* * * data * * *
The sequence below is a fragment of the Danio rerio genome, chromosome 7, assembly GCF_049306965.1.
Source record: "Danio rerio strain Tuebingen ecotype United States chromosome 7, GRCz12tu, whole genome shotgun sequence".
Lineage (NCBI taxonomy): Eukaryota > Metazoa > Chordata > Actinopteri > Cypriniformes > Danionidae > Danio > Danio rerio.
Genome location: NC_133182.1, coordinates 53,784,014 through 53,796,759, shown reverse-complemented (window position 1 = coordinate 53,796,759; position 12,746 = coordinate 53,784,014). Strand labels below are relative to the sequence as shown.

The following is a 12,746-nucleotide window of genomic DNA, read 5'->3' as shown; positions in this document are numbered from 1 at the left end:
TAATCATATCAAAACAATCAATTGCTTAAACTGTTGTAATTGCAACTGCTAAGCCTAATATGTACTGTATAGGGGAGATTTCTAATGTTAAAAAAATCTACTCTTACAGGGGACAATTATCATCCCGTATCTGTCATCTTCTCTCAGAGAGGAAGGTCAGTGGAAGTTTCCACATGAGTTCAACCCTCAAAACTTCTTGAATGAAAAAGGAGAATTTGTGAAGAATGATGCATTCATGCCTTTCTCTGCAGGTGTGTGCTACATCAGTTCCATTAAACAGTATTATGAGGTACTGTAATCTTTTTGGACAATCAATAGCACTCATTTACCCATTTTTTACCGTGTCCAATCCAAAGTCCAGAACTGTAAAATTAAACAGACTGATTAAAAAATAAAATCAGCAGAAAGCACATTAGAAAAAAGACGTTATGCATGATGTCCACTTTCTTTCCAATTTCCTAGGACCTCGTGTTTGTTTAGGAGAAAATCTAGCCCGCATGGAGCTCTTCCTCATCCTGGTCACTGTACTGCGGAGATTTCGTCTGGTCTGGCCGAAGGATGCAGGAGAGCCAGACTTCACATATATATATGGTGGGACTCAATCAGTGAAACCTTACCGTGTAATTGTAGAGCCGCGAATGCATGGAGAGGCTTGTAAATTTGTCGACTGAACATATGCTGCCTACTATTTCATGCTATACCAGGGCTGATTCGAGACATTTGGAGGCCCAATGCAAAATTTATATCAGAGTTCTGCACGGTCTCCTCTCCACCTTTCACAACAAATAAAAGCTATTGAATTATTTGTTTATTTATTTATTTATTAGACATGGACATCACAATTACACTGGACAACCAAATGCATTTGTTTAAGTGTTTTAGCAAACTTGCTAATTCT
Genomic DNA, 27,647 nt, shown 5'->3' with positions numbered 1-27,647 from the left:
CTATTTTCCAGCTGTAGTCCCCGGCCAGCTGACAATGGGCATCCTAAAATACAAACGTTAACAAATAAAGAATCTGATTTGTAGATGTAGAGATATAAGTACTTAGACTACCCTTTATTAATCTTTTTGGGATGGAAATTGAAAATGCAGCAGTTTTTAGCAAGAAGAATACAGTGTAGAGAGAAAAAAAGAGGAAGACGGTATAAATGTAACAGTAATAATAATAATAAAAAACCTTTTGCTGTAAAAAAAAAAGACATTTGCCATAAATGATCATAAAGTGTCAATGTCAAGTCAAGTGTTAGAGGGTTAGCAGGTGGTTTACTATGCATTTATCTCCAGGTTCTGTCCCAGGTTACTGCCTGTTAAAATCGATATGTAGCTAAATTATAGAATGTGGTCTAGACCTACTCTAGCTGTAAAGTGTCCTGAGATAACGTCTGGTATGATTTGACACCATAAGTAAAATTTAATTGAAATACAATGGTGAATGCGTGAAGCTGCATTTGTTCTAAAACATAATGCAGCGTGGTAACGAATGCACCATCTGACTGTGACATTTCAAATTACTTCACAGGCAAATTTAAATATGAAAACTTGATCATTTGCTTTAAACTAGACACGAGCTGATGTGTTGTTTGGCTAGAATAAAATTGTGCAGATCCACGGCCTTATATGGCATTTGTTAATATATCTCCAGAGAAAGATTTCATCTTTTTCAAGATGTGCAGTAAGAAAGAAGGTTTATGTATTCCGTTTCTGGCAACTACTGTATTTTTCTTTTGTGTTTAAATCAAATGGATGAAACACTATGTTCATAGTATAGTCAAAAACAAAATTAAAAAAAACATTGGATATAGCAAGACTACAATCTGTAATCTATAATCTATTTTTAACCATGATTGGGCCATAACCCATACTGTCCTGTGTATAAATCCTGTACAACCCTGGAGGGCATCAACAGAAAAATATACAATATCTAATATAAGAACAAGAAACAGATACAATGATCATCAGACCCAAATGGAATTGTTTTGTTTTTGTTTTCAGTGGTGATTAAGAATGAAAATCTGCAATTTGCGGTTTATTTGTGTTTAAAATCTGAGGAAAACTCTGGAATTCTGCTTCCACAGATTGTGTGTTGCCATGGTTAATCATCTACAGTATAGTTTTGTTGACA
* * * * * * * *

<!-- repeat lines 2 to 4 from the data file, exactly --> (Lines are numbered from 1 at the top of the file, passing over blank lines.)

Source record: "Danio rerio strain Tuebingen ecotype United States chromosome 7, GRCz12tu, whole genome shotgun sequence".
Lineage (NCBI taxonomy): Eukaryota > Metazoa > Chordata > Actinopteri > Cypriniformes > Danionidae > Danio > Danio rerio.
Genome location: NC_133182.1, coordinates 53,784,014 through 53,796,759, shown reverse-complemented (window position 1 = coordinate 53,796,759; position 12,746 = coordinate 53,784,014). Strand labels below are relative to the sequence as shown.